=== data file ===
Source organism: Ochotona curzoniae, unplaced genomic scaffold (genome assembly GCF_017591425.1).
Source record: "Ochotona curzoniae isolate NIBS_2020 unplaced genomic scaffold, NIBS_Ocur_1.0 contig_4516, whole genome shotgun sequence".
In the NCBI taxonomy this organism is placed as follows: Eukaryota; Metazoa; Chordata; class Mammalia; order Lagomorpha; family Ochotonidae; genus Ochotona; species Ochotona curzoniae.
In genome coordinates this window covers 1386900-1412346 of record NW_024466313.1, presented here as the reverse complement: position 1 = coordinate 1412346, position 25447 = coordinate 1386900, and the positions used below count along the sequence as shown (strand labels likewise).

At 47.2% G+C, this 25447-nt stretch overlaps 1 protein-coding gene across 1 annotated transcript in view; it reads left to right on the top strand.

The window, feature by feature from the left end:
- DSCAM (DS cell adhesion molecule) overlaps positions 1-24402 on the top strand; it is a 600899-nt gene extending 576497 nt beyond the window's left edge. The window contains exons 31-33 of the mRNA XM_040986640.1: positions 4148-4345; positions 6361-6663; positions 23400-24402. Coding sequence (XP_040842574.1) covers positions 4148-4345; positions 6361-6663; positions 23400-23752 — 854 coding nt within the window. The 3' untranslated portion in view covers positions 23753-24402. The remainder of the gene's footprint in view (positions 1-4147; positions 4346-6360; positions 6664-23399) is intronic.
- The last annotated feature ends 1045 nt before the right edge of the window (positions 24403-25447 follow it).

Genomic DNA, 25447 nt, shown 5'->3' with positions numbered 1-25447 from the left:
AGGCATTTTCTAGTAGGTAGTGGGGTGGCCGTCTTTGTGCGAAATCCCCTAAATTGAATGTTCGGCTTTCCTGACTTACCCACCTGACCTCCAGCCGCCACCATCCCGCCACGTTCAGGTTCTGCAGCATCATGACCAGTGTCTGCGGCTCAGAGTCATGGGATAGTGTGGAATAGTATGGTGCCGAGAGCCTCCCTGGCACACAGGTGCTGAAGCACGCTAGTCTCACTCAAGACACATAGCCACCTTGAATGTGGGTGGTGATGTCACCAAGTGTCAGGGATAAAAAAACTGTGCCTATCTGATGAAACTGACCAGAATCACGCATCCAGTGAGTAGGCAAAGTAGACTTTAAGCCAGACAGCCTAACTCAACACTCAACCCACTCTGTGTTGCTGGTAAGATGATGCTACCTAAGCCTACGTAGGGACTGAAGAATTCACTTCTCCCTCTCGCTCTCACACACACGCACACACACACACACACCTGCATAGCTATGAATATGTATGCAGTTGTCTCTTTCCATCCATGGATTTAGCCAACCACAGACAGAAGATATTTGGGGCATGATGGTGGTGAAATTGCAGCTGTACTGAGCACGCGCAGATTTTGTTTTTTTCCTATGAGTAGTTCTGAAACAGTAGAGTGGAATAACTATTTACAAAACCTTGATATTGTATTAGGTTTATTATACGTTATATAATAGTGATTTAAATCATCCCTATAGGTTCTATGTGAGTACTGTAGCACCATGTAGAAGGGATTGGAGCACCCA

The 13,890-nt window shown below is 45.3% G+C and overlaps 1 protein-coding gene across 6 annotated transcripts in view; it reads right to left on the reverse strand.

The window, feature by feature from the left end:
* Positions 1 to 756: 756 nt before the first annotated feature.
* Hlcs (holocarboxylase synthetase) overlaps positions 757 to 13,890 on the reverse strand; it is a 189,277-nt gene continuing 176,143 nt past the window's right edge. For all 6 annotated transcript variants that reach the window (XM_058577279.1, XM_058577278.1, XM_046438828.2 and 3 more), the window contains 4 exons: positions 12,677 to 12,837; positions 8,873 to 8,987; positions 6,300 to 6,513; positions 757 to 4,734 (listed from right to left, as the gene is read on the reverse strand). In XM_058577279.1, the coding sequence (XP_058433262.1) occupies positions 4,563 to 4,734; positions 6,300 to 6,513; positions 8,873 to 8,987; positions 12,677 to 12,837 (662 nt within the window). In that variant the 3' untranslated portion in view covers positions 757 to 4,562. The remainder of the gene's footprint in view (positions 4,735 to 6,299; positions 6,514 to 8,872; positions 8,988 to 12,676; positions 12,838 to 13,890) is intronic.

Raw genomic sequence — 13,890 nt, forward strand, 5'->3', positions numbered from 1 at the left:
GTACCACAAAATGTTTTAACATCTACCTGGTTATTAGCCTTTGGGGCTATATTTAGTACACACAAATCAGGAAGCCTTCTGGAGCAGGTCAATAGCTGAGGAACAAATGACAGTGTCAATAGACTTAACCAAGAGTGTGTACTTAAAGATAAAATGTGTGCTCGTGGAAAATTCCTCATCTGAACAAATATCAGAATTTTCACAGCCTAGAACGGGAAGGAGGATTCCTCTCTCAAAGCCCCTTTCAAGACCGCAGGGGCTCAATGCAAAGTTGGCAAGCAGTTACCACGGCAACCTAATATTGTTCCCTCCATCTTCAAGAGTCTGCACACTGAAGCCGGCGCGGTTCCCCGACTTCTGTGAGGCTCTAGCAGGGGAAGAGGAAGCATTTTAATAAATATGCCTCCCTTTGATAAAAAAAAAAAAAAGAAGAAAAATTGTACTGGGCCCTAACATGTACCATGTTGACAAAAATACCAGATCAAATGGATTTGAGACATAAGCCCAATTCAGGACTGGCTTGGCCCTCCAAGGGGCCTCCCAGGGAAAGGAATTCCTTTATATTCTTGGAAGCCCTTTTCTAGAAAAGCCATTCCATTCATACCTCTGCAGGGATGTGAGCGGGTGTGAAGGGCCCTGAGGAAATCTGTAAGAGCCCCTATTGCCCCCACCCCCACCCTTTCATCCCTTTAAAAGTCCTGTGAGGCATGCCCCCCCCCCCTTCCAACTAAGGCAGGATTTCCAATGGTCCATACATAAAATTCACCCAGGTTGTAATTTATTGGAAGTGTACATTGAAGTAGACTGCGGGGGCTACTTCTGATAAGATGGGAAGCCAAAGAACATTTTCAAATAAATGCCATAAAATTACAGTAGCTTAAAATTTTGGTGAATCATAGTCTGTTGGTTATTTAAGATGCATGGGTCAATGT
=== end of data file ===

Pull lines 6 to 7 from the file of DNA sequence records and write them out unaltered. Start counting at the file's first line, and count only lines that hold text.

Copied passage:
The window, feature by feature from the left end:
- DSCAM (DS cell adhesion molecule) overlaps positions 1-24402 on the top strand; it is a 600899-nt gene extending 576497 nt beyond the window's left edge. The window contains exons 31-33 of the mRNA XM_040986640.1: positions 4148-4345; positions 6361-6663; positions 23400-24402. Coding sequence (XP_040842574.1) covers positions 4148-4345; positions 6361-6663; positions 23400-23752 — 854 coding nt within the window. The 3' untranslated portion in view covers positions 23753-24402. The remainder of the gene's footprint in view (positions 1-4147; positions 4346-6360; positions 6664-23399) is intronic.